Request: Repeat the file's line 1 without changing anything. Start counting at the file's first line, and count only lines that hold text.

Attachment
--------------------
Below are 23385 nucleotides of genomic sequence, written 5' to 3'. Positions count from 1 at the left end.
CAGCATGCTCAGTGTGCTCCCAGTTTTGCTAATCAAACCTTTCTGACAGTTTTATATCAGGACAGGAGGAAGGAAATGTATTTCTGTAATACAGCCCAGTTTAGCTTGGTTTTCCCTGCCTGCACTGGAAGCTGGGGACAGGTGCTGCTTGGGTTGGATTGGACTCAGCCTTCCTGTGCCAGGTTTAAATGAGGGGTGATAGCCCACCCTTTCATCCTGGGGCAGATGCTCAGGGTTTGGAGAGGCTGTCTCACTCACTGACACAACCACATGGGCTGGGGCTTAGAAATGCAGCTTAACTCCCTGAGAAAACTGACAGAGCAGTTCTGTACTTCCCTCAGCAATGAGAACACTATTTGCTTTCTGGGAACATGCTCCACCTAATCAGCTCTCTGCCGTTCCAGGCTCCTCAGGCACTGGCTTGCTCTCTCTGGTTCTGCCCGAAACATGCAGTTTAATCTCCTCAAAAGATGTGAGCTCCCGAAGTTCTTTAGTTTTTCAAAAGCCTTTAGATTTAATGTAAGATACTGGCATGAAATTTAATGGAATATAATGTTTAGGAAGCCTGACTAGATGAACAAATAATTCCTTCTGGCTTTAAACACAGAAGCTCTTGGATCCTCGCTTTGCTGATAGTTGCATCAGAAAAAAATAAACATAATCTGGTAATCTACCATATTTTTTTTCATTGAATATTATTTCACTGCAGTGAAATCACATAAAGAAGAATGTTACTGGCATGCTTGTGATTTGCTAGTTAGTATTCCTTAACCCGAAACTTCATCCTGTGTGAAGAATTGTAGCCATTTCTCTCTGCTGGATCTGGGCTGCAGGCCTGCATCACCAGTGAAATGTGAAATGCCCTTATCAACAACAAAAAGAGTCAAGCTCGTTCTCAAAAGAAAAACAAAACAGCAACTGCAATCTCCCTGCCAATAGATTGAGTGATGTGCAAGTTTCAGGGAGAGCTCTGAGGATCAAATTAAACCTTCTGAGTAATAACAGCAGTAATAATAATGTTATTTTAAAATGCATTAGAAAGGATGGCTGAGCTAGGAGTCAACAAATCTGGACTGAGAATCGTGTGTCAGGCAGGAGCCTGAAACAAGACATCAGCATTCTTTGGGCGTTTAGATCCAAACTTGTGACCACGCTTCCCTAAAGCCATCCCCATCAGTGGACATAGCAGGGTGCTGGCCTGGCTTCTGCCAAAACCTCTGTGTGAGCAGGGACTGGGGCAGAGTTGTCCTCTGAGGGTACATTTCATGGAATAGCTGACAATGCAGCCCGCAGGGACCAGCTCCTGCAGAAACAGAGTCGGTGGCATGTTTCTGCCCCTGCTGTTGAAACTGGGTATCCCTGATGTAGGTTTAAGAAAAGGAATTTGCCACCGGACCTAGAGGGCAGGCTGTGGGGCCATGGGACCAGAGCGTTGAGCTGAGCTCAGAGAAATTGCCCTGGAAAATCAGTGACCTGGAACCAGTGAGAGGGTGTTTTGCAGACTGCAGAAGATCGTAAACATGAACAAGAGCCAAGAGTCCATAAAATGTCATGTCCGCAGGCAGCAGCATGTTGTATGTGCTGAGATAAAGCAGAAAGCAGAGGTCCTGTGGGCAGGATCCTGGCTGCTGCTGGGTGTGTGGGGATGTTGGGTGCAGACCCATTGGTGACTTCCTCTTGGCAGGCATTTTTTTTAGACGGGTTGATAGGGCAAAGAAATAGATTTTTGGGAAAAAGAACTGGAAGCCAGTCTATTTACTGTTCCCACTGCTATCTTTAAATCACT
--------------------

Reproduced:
Below are 23385 nucleotides of genomic sequence, written 5' to 3'. Positions count from 1 at the left end.